In short, the first gas station, in each case, is pretty much exclusively designed to exploit people who haven't figured out this scheme. Grrr!!!!!

7. The REAL ID Act.

The next time I go to get my driver's license renewed, thanks to the Congressional mandate of the REAL ID Act, I will have to bring with me a boat load of paperwork establishing facts that I have never had to prove before, and so will the dozens of people in line with me, except that, at least one in five of them won't realize that they need all this extra paperwork and will therefore bicker with clerks for eons only to storm away angry while they try to gather up paperwork that they may not have in their possession at all, like birth certificates, before coming back. Moreover, even the people who do have all of their paperwork in order will take longer to process, and neither Federal grants nor state funds will increase the staffing of driver's license bureaus sufficiently to deal with this massive increase in workload for this departments that have recently seen significant TABOR based budget cuts, so the clerks will be cranky and the waits will be interminable.

8. Spam.

Does anyone actually buy the Viagra I get ads for twelve times a day? Or the watches? Or send money to Nigera? Or take the lame brained investment advice that comes into my in box (and every other in box in the office) every morning? My office probably spends three-quarters of an hour a day deleting the crap, but, since we have to be able to receive messages from strangers, like constituents, political alerts, opposing attorneys and the like, we can't have a very rigid spam filter either.

Sometimes the costs in indirect as well. Word verification has addressed much of the blog spam that was common before I implemented it (and so did many other bloggers), but the result is extra hassle every time I want to post a common or blog post.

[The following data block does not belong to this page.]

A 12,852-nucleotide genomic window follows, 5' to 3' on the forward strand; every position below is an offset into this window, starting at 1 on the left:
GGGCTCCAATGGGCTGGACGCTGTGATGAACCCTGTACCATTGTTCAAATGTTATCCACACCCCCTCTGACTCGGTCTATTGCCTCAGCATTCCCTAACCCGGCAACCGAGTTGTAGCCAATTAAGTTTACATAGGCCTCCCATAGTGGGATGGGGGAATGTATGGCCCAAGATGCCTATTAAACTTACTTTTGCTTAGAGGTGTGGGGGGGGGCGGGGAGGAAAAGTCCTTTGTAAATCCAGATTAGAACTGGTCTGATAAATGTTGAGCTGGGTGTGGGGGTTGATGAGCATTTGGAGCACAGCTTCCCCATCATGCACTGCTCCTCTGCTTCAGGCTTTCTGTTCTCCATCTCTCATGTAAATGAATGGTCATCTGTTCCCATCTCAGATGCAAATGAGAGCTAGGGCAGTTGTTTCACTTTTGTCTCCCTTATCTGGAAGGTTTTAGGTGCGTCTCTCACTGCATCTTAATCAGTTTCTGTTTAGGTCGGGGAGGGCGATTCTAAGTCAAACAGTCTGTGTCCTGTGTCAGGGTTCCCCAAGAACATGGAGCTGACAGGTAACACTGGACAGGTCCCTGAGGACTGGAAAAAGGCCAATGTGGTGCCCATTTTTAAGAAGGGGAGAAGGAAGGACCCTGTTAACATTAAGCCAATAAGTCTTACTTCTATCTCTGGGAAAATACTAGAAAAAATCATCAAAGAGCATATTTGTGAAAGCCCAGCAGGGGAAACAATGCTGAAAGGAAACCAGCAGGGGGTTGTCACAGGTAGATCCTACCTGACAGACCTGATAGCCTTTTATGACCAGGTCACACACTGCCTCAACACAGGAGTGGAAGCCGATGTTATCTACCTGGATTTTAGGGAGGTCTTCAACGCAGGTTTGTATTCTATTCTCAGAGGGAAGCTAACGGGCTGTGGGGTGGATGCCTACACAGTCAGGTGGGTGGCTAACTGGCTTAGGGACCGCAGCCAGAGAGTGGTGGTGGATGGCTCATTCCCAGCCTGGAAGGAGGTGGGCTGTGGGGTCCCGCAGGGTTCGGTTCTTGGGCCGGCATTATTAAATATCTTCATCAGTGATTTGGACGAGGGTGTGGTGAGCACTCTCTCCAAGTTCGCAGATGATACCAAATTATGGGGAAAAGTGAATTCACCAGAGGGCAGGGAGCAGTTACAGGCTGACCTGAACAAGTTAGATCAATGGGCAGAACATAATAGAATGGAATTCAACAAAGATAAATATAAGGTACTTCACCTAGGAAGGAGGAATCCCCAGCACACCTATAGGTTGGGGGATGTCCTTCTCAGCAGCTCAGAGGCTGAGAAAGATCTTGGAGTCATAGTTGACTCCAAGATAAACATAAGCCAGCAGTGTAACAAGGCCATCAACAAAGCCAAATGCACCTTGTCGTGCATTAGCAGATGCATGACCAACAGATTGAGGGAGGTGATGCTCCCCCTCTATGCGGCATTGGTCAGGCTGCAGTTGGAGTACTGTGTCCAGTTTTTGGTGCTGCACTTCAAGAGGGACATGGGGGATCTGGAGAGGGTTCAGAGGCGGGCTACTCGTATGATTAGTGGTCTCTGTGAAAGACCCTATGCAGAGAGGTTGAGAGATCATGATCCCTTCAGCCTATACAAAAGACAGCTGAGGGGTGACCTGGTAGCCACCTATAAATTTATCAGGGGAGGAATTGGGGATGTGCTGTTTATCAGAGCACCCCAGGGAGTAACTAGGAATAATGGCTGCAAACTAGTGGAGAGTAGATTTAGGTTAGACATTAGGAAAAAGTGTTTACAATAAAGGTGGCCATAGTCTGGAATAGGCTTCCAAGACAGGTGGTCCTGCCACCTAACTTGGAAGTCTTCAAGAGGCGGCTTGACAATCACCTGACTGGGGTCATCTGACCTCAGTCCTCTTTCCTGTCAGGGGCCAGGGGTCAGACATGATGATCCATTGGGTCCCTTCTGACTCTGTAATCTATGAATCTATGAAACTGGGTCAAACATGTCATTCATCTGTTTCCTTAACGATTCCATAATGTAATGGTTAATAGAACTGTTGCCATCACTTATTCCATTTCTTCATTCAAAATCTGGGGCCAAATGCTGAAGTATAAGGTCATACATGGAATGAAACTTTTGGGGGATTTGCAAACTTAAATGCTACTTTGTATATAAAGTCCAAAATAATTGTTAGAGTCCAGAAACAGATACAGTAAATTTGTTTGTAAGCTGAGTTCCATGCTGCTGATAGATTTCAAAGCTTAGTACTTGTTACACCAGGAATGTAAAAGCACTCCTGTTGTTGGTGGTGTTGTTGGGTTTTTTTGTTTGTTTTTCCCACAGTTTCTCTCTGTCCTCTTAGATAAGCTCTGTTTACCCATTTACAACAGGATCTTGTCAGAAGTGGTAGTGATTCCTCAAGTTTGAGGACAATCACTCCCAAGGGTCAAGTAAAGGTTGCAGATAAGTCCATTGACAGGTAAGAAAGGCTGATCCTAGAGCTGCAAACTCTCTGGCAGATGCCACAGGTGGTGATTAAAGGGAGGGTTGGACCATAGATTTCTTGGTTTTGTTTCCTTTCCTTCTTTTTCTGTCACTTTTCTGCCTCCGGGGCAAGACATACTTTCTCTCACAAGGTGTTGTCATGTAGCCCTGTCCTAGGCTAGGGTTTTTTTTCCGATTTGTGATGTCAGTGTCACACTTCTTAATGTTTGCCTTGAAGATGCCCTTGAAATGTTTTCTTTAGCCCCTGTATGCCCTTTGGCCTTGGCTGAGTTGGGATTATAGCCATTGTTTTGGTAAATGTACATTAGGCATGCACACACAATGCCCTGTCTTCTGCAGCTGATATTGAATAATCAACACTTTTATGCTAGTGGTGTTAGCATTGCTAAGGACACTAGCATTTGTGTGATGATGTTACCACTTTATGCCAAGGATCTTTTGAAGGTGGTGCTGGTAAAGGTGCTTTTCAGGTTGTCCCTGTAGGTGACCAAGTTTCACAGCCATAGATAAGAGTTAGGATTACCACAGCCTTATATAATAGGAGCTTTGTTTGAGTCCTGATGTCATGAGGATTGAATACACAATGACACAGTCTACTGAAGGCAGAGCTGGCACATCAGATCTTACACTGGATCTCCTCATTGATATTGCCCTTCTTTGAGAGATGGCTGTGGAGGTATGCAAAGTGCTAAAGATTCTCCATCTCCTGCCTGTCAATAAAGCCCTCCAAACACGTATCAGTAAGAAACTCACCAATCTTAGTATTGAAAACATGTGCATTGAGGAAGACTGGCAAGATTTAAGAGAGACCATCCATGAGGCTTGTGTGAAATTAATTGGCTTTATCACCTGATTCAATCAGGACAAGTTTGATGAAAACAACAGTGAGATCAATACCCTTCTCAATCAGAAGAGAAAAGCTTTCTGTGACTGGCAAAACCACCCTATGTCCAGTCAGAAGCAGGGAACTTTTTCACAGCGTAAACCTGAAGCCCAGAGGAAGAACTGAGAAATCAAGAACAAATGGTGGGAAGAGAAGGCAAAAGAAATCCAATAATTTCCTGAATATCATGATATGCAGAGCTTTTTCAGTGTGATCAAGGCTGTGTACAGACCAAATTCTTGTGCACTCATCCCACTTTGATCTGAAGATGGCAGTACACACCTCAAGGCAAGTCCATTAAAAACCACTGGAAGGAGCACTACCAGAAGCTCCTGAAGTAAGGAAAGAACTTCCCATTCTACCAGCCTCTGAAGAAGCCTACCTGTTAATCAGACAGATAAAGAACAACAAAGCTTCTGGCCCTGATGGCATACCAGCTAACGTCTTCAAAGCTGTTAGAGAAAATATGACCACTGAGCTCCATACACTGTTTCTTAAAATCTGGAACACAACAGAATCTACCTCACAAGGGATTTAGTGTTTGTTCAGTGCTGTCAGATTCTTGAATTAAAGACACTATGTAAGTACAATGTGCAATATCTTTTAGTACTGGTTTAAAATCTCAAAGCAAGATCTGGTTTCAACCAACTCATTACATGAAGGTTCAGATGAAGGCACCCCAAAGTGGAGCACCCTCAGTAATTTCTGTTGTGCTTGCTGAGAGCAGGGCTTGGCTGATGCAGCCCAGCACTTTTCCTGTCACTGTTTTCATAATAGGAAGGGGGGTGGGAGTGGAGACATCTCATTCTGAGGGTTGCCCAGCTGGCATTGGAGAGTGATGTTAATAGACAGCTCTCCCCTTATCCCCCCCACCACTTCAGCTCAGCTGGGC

9. School Fund Raisers.

My parents hated school fund raising sales when my brother and I were growing up, and so did I back then. Now, my kids are in school and the cycle of life repeats itself. Only, now it happens more often, several times a year. Why must a desire to do cold call selling of stuff no one needs to friends and neighbors be linked with caring about your children's education?

10. Accidentally Deleted Files and Bad Spell Check Programs.

Few things in life are more annoying than spending half an hour or more writing a blog post or a legal brief or a letter or a lengthy e-mail, only to have a technical glitch or time out or save as issue or misplaced mouse delete all of your efforts. A related user interface issue is the spell checking feature of many progerams. Often they give you ridiculous suggestions for correct spellings, or worse, convice you that a correctly spelled word that is not in its vocabulary is misspelled, tempting you you change it.

Well, have a nice day and enjoy the aspects of progress that aren't annoying.


Cassie Schoon said...

I hate school fundraisers. What always made it worse for me was that my parents were agnostic and worked in small businesses for the most part, so I never had that huge network that other kids had to sell stuff. No church, few coworkers. And they'd refuse to use either of those anyway, because they are liberals and have integrity and told me that it was my own responsibility to sell the stuff myself.

What I can't understand, though, is that everyone hates school fundraisers, but nobody wants to pay for their kids to go to school- neither through taxes or through private school tuition. Yet they drive $80,000 SUVs to drop their little snotlings to the public school. What the hell?

Sorry to rant, but school funding is a huge hot button issue for me. Considering that I spent six grades in CO public schools- funded better than Arkansas and NOBODY else.

Andrew Oh-Willeke said...

FWIW, I wish more of the people driving t hose $80,000 SUVs would drop their little snotlings to the public school. One of the problems we have in Denver is that 10,000+ kids who live in the district don't go to school there. This leaves DPS with empty school buildings and $60 million+ fewer dollars per year to operate. It also skews test scores down creating a vicious cycle. And, having a large percentage of the school levy voting population that is either childless (in part because families with kids often head to the suburbs for other schools) or doesn't send their kids to the local public schools, doesn't help school tax issues pass.